How to Reduce Injuries in Material Handling

How to Reduce Injuries in Material Handling

Claims related to overexertion and repetitive motion injuries serious enough to result in time off work or disability benefits accounted for 21% of total state-funded claims from 2009-2013. 

While work-related musculoskeletal disorders (WMSD) can be overlooked, claims related to overexertion and repetitive motion injuries serious enough to result in time off work or disability benefits accounted for 21% of total state-funded claims from 2009-2013, according to Ninica Howard, an occupational health and safety researcher with the SHARP research group.

That’s a little more than one in every five claims during a five-year period, which should be more than enough to catch your attention.

Let’s look at those claims in a little more detail:

  • Injuries to the back, neck and shoulders account for about 2/3 of manual material handling claims.
  • The most commonly cited cause of injury was handling a container (25%).
  • Among WMSD claims where the injury type was specified,

   –55% were attributed to lifting,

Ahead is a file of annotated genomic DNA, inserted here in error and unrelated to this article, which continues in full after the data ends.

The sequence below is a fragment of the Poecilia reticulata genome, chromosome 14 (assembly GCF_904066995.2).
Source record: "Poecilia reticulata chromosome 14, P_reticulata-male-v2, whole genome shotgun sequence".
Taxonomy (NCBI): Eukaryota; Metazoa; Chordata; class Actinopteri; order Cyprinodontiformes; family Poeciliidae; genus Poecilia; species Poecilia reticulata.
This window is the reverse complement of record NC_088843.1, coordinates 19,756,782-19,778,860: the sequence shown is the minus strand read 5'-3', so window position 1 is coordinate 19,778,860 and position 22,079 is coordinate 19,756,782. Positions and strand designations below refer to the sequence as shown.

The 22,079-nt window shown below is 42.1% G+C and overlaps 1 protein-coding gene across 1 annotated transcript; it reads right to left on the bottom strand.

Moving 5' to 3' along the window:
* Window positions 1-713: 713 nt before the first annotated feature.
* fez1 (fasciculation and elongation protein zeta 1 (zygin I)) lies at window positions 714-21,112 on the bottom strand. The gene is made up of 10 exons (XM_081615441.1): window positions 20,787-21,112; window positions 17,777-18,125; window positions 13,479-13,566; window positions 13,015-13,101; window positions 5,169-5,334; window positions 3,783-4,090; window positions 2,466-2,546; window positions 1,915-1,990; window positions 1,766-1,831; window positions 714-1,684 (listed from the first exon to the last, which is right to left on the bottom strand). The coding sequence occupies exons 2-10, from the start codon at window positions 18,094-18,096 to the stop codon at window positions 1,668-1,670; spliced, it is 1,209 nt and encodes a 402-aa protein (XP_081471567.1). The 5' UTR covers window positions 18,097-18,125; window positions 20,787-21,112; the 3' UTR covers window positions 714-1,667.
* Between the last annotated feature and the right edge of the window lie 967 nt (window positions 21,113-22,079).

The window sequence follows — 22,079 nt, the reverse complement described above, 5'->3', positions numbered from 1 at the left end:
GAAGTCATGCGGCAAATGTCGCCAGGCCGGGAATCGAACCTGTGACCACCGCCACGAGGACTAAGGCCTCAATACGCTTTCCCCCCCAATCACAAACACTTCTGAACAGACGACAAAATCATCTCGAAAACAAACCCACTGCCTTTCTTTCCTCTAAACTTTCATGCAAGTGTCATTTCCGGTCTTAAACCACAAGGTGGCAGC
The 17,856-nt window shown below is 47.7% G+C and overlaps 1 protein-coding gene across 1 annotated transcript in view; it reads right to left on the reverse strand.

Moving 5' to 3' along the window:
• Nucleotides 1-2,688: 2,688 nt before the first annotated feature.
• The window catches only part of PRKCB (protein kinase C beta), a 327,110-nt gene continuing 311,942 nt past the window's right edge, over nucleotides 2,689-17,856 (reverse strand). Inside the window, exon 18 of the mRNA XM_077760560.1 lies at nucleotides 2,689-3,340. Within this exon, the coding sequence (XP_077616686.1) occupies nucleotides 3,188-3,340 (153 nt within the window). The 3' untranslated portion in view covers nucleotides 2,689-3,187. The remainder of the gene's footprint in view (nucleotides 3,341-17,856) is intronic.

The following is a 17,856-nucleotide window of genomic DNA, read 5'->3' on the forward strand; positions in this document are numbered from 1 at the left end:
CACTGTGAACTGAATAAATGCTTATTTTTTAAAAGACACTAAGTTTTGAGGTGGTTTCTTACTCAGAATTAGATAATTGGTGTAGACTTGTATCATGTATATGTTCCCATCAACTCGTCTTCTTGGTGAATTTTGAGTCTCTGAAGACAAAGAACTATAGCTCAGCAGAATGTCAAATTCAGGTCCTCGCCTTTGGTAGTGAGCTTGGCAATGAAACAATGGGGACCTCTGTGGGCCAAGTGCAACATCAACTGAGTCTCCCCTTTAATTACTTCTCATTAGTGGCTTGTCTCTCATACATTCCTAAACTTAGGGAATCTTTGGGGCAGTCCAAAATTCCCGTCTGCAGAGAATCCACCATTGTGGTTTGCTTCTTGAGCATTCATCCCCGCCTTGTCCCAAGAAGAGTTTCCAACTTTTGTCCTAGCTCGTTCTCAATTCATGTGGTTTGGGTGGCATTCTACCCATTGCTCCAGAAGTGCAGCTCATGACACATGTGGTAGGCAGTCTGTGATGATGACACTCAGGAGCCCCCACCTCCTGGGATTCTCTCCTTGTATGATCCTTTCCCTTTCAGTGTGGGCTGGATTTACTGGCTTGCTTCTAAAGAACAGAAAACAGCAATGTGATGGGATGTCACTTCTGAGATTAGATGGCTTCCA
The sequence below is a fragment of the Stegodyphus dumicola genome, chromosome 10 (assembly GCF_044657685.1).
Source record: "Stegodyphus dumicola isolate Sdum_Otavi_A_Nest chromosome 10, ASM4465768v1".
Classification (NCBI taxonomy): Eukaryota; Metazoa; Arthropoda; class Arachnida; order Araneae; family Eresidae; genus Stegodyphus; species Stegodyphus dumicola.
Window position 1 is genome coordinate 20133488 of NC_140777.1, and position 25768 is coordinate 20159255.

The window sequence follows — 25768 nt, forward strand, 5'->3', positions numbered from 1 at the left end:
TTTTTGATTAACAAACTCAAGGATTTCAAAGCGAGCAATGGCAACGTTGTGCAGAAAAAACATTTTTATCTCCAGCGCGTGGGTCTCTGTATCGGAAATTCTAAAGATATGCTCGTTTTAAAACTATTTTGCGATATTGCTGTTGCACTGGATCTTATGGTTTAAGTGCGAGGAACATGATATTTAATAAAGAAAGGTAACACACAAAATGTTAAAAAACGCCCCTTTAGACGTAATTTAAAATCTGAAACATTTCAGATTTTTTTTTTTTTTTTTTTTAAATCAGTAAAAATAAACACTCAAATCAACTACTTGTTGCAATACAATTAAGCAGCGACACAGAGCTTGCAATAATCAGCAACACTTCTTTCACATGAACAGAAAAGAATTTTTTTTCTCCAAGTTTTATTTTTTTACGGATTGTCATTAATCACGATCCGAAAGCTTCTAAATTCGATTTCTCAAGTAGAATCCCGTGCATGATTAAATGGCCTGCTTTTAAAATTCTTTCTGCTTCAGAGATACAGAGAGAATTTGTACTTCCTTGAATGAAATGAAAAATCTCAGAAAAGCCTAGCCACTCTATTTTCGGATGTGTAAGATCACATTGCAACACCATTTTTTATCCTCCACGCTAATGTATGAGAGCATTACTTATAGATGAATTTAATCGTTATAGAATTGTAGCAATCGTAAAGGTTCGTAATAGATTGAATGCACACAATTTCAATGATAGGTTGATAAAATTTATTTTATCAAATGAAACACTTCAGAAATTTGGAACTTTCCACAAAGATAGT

–17% were attributed to holding, carrying, turning and wielding,

   – 14% were attributed to pushing and pulling

 “Lifting is by far the biggest issue when it comes to WMSDs or ‘sprains and strains’ in the workplace. There are two lifting problem areas. Heavy lifting is the obvious risk. And awkward lifts – bending over, reaching out or reaching up to lift objects – are the second biggest problem, even if this is less obvious,” said Rick Goggins, an ergonomist with Washington State Department of Labor and Industries (DOSH).

More on how to prevent WMSD injuries on EHS Today.

EHS Today is an companion site to MH&L and part of Penton’s Manufacturing & Supply Chain Group. 

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